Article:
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Spice it up: Flavor holiday dishes with natural seasonings

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Adding spices to holiday cooking can seem intimidating — such as knowing what and how much to use to get the taste you want.

But it doesn’t have to be, according to area chefs.

Commonly, people are unfamiliar with the herbs and spices they use, said chef James Gregory of Columbus.

“They don’t know what the herbs and spices taste like,” Gregory said. “You really need to taste things when you cook them.”

Having shied away from salt for two decades, Columbus resident Geri Handley looks for other ways to season her cooking.

“People are leery about using fresh herbs and spices,” Handley said. “My advice is to try it because they add so much flavor.”

Learning the true taste of herbs and spices requires using fresh ingredients.

When using dried herbs and spices, freshness is dependent on the age of what’s being used and how it has been stored, Gregory said.

5 tips from Chef James Gregory


The heartiness of an herb or spice will influence required cooking time — adjust accordingly so you don’t overcook and dissipate flavor. If needed, add at at the very end.


Store herbs and spices in a cool cupboard away from moisture and heat to preserve potency.


Learn the taste and scents of herbs and spices.


Dried vs. fresh. Using fresh or dried is a matter of the cook’s personal taste.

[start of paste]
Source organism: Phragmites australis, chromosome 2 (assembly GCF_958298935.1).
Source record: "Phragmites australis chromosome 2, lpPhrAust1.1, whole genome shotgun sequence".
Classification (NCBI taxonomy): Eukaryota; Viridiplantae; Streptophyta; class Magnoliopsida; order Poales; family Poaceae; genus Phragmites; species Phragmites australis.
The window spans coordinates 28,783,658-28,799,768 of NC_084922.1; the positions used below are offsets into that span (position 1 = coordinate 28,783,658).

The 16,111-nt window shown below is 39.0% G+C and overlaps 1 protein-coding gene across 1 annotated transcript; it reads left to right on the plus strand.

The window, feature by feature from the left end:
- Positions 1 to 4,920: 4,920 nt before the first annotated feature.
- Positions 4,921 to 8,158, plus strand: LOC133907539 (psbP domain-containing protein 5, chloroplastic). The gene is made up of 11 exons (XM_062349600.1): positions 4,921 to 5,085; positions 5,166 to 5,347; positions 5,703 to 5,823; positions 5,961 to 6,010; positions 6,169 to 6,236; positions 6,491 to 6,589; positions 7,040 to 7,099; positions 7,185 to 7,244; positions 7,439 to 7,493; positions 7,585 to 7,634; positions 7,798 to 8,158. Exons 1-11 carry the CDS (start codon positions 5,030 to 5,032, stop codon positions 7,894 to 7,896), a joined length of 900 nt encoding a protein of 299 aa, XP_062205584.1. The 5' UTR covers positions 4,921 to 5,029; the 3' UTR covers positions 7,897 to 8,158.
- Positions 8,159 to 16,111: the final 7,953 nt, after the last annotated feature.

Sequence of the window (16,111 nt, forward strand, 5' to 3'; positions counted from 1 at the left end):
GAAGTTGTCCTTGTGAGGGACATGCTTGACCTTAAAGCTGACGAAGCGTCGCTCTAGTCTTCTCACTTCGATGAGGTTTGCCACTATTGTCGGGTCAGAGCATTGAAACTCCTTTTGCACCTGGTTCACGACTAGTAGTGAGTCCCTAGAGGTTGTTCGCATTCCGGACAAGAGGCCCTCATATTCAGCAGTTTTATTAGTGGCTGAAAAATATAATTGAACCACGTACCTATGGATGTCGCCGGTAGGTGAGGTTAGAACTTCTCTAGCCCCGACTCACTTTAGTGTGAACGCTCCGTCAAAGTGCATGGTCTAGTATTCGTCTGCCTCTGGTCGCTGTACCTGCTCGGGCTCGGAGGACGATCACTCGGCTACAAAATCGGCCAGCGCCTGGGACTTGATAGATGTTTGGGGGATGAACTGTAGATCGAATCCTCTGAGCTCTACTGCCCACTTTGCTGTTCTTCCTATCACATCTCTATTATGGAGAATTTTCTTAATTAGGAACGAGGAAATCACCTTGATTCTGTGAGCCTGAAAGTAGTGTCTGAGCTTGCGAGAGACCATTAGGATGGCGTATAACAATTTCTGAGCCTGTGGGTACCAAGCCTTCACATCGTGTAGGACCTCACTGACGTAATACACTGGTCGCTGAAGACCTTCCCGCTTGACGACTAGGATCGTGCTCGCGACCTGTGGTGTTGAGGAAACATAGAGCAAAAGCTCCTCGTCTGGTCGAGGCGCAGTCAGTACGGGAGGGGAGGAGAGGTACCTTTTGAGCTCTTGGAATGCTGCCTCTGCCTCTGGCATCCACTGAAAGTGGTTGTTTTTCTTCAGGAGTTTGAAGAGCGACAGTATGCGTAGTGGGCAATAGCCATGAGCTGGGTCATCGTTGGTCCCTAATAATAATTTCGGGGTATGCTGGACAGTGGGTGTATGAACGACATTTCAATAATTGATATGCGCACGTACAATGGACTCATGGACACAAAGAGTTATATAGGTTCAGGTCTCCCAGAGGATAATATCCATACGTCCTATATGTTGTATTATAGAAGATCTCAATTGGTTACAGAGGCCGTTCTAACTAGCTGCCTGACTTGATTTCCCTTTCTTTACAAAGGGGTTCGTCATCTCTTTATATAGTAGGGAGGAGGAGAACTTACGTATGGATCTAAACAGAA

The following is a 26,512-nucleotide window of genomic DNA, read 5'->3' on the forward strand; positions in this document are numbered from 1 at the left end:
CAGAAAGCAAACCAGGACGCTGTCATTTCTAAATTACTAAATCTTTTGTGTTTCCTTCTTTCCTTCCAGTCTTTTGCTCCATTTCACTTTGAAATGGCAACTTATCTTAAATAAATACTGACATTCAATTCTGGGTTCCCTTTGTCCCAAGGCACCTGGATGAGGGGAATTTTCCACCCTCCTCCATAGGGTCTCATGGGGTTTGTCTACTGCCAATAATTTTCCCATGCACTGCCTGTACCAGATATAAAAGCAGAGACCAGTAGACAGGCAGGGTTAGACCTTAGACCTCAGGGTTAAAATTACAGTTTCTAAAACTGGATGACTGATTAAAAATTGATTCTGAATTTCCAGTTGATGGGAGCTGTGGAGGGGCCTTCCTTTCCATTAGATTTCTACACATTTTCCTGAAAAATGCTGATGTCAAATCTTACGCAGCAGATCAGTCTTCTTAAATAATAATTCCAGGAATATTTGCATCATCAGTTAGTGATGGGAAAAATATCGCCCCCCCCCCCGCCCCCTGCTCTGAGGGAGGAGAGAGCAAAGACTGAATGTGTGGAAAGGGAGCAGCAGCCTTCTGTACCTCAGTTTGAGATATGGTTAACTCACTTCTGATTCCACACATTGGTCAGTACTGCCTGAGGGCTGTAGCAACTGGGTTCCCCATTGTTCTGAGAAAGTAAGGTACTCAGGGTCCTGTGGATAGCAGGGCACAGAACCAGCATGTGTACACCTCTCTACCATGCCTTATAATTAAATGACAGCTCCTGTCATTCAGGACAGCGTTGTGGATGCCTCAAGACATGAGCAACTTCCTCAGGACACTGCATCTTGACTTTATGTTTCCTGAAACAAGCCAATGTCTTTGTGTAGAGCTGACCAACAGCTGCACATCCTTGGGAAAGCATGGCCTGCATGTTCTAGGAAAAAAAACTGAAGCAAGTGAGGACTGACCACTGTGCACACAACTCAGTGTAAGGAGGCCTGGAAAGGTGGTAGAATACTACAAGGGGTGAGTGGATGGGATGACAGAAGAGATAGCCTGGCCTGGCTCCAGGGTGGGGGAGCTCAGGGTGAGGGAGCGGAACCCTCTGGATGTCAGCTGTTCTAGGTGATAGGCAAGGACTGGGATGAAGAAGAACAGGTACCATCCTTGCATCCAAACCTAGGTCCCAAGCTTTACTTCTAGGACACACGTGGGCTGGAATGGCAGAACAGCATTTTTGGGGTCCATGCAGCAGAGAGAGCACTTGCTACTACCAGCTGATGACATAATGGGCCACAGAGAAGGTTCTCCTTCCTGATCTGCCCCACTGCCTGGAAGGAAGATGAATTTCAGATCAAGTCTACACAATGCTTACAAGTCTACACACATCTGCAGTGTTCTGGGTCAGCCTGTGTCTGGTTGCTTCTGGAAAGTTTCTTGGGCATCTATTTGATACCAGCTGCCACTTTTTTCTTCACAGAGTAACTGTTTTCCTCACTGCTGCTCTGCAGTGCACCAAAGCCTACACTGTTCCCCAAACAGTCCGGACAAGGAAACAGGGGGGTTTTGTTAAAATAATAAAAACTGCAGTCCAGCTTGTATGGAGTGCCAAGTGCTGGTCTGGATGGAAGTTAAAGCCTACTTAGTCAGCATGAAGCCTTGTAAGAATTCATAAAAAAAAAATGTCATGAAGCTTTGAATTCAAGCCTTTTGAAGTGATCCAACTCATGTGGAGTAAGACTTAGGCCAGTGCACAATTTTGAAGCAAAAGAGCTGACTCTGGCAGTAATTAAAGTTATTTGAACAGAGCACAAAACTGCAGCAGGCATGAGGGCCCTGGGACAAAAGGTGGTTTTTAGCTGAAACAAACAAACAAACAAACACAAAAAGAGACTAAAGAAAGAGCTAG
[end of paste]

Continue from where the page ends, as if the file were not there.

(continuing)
Renew. Herbs and spices should be replaced annually.

“Many people have their grandmother’s spices, and those are like fodder,” Gregory said.

If you haven’t purchased herbs and spices in more than a year, odds are what you have needs to be replaced.

Preserve the integrity of herbs and spices by storing them in a cool, dry place, Gregory recommends. It might be convenient to keep them next to the stove, but the heat can dry out the essential oils that give them their flavor.

Try to not get overzealous when cooking with herbs and spices, Chef Alexa Lemley of 240 Sweet and Lemley’s Catering cautions.

“Taste, season and taste again, then add more,” Lemley said. “You can’t take away, but you can always add more.”

Lemley recommends opting for fresh over dried herbs whenever possible; just remember to adapt the recipe accordingly.

“Use three tablespoons fresh for one tablespoon of dried herbs,” Lemley said.

When it comes to hearty herbs, a little goes a long way.

“Sage adds a great savory, or herbal flavor to poultry dishes,” Lemley said. “Nutmeg is the perfect sprinkle for eggnog and makes a delicious addition to roasted meats, but use both sparingly.”

As a rule, pungent herbs, such as sage and cloves, can be cooked longer than more delicate ones such as allspice, which should be added during the final few minutes, Gregory said.

Avoid the urge to add delicate herbs and spices too early, Gregory said.

“If you are cooking sauce or something for a long period of time, wait until the end to add herbs,” Handley said. “If you do add them at the start, use dried herbs because they cook better over a long period of time.”

Also, if you add fresh herbs early on, save a few leaves to chop and put on top of the dish to restore flavor before serving, recommends Gregory.

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